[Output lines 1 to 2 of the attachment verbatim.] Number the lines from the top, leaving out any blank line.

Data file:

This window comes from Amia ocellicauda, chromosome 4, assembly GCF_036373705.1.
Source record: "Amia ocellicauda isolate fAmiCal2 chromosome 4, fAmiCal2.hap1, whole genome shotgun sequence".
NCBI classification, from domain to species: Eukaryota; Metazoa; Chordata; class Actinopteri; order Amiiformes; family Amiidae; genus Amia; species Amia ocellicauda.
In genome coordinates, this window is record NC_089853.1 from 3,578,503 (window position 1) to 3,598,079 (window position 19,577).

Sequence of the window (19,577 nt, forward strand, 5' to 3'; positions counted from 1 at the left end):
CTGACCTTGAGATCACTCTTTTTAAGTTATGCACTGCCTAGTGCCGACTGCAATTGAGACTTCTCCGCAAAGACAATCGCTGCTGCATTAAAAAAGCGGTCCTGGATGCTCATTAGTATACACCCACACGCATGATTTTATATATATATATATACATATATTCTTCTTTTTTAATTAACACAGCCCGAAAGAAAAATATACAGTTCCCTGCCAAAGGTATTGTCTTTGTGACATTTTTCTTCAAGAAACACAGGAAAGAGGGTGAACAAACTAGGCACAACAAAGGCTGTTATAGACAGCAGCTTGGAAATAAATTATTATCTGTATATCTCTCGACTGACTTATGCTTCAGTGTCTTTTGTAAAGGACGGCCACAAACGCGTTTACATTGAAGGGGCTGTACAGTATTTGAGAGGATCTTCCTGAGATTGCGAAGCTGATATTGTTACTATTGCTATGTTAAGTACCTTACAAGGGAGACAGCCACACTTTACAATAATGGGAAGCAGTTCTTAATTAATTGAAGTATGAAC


This window comes from Amia ocellicauda, chromosome 4, assembly GCF_036373705.1.
Source record: "Amia ocellicauda isolate fAmiCal2 chromosome 4, fAmiCal2.hap1, whole genome shotgun sequence".